I Don't Laugh At Death
“I thought the body was in a niche. I don’t remember what these are called.”
“Urns? What an ugly name. Reminds me of politics.”
“We’re sick of politics, that’s what happens. Politics and death are the same.”
“Come here, stop talking about that. Let’s get under a mesquite tree to get you out of the sun for a while. The sun in Icamole will turn you into an iguana.”
Nobody knows if the urn belongs to the funeral home or the district attorney. The first time I came, I didn’t want to get close. I stayed just outside the grave. The situation was very strange. I felt relief and pain all at once. Relief because Señora González had finally found her disappeared daughter. Pain because she found out that she was dead and buried in the wilderness. That day there was no vigil, no nothing. They took out the body and then they put it away, directly into a box. And that was that.
We came back because it ended up that the buried body might not belong to her daughter, but to her daughter’s boyfriend, who was also disappeared. When they gave us the death certificate, we sent the information to a lawyer friend of ours and we told him:
“Give it a read, tell us what you think.”
“Well sure, as a rule of thumb, I’d exhume the body and check again. It’s not clear whether the body they buried belongs to Señora González’s daughter.”
When we complained, they told us that if we wanted the exhumation we would have to pay for it ourselves because the government had no money to do it. To be honest, it was a big number, money that Señora González couldn’t make even working extra hours cleaning every house in San Pedro. So we went hard, trying to see what we could do to get the money to pay someone to tell us whether or not it was her daughter’s body. They told us we’d need a forensic anthropologist for that. That sounded like Martian-talk to me, as if we needed help for something extraterrestrial when what we wanted to know was something that’s happening at this moment, in this world, not one from far away or some distant past.
It looks like she’s calling the mayor.
“Good morning, how are you? We arrived on time, as you told us, but the people from the Secretary of Health aren’t here…”
The guy on the other side of the line talks elusively. The wait continues for a while.
In the first months we found no money at all. Then we got excited because we heard that some forensic anthropologists were coming from the South to the North to study bodies from the famous massacres in Cadereyta and San Fernando. That was when we said we should see if, in passing, they could help us to determine if this was the body of Señora González’s daughter or not.
But they said no. The body of Señora González’s daughter wasn’t famous.
Now it looks like someone’s calling the Secretary of Health.
“Good morning, uh huh, the exhumation of the remains is scheduled for today at six in the morning in the cemetery. The mother of the body is here—Señora González—we’re her companions, the investigating officer, the representative from the public ministry, and the forensic anthropologist, but you told us you all would be here too.”
Once again, there are pretexts from the other side of the phone line.
Someone approaches and offers a cigarette to control the rage. At that moment a flying beetle lands on top of the urn and then jumps into Señora González’s hair. The investigating officer, smiling, takes a photo with his cell phone. Then he says, “Nice brooch.” Nobody says anything. I don’t laugh at death. The bug jumps off and starts walking along the ground that’s already burning, even though the sun only just rose. The only thing that makes sense at that moment is the light. The magic hour, they call it, because anything you look at, no matter how ugly, looks beautiful.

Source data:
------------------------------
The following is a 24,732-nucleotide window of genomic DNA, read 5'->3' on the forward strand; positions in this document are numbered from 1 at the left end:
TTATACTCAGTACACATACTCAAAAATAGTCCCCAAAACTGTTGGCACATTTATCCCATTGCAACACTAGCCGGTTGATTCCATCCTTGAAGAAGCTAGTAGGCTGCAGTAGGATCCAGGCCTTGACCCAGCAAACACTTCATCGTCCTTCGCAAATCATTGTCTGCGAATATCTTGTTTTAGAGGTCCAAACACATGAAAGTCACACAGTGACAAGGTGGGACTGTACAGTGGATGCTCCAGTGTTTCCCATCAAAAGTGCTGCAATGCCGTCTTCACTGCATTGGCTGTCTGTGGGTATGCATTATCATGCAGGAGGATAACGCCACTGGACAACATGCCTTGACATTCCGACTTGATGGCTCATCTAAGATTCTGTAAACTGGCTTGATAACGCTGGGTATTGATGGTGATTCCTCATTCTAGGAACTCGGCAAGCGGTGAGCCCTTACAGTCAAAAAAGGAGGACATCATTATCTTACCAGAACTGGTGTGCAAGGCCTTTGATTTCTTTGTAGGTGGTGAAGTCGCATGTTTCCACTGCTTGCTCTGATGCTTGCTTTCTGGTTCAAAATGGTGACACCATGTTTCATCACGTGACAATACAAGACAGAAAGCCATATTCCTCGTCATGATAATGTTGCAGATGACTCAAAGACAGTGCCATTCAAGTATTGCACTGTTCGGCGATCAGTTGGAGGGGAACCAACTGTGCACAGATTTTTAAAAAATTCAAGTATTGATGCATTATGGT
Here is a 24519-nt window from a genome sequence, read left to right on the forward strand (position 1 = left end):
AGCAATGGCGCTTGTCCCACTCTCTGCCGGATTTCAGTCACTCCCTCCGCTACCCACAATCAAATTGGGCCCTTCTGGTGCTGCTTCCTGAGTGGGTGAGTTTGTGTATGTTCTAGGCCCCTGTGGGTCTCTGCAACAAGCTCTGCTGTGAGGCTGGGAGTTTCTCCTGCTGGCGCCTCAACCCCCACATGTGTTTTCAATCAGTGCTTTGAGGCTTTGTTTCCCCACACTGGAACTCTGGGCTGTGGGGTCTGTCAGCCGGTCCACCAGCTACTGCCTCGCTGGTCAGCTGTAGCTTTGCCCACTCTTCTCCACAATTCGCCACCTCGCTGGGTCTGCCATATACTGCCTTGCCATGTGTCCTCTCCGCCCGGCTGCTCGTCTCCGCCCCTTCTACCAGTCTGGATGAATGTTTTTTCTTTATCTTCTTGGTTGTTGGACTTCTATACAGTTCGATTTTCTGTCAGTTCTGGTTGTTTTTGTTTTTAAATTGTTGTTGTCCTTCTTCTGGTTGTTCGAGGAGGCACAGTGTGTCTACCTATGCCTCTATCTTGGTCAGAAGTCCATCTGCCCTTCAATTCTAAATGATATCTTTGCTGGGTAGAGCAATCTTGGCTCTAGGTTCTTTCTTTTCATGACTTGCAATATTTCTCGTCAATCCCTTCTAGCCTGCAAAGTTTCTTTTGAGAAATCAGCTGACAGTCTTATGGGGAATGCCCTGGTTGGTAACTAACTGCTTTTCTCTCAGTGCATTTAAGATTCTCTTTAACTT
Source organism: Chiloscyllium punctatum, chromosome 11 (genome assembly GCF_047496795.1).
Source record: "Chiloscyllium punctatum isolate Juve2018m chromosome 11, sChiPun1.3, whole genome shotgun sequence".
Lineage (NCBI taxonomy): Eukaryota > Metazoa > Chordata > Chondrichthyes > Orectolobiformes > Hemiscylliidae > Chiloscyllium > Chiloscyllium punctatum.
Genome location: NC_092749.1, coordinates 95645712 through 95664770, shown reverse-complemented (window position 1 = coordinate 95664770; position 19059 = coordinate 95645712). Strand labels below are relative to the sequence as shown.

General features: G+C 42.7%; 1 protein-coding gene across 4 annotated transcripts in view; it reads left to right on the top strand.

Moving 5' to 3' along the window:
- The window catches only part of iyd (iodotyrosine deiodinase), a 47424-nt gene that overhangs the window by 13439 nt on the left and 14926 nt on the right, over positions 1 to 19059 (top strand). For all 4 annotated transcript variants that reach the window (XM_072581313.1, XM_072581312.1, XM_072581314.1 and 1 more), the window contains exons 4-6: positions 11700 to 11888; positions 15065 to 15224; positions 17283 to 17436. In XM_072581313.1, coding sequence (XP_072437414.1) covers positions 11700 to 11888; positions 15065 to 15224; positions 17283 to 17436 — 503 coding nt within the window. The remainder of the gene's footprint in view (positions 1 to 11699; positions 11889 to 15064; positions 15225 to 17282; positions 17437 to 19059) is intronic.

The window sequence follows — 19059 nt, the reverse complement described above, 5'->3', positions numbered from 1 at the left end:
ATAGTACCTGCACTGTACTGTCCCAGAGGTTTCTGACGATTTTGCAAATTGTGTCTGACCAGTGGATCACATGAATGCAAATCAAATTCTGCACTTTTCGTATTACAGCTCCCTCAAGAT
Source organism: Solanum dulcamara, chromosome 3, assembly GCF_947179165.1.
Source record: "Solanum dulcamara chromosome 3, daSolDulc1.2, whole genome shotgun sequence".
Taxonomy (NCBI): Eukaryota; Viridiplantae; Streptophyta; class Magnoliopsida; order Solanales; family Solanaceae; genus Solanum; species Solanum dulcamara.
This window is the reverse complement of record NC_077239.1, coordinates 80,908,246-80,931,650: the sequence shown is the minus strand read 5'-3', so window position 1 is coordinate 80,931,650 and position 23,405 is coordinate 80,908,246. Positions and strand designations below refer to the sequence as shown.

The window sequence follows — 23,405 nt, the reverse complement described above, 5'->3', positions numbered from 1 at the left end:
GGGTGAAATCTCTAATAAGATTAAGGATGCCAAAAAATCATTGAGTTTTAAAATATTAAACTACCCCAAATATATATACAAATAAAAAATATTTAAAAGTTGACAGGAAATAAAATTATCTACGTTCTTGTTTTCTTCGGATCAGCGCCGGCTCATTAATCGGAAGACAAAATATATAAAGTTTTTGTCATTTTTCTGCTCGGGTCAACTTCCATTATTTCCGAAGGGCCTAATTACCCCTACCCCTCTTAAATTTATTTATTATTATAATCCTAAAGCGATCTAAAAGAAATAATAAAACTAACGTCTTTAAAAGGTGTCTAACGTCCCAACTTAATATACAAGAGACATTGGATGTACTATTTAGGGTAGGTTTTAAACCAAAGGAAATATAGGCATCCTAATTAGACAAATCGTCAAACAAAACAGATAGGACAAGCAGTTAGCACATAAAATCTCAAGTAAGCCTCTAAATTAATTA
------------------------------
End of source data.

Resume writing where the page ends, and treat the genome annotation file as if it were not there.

I am the forensic anthropologist who came to perform this exhumation. I come from Peru. I do this because I belong to a non-governmental organization that does this sort of work on a nonprofit basis. We don’t charge because in my country non-governmental organizations are always nonprofit, so we don’t charge. This is a service that I’m giving to Señora González. The urn we’re going to dig up is sixty centimeters long. It’s not a coffin. I’m going to remove Señora González’s daughter—or whoever is in the urn—and take them to do an analysis of the remains, starting with a dental sample of around three centimeters that I’ll collect in the morgue. With that sample, I’ll continue working in my laboratory in Peru.
I know that there are two bodies mixed together in the urn because they were not recovered correctly by the police who found them. The bodies must belong to Señora González’s daughter and her boyfriend. That’s what we’re going to check. I guess the police experts didn’t separate them between masculine and feminine. They just handed over the remains saying they belonged to Señora González’s daughter when in reality they could also be those of her boyfriend, or even of someone else. I think so because I saw the autopsy report and it wasn’t done properly. In the laboratory you can analyze the bones and see if the pelvis belongs to a woman or a man. You can only see that through the pelvis and the skull, not with the other bones. For example, if the bodies of an Asian man and a European woman were mixed, the one who’ll seem to have a woman’s eyes will be the Asian man, not the European woman. A question of morphology.
I joined the Team of Forensic Anthropologists of Peru after I graduated. My first exhumation was the body of a guerrilla poet killed in 1963, Javier Heraud. A young poet, twenty-one years old. Javier Heraud’s family contacted us to do the work. I knew the poet’s story because you study it in high school. And I knew he had gone to Cuba, returned, gotten involved with some insurgent groups out there in the central rainforest, and then been killed with an expanding bullet. After forty-five years, his family wanted to bring him from the rainforest to Lima to bury him beside his father. His mother was an elderly woman, maybe ninety years old. So we started looking for him in the jungle, in very wet, hot conditions, a totally different climate from this desert in Icamole. We thought we wouldn’t find anything, but we found traces. We brought them by plane, we had to request a special permit from the airline to bring him in an ossuary. Then they buried him in Lima. It was a strange situation.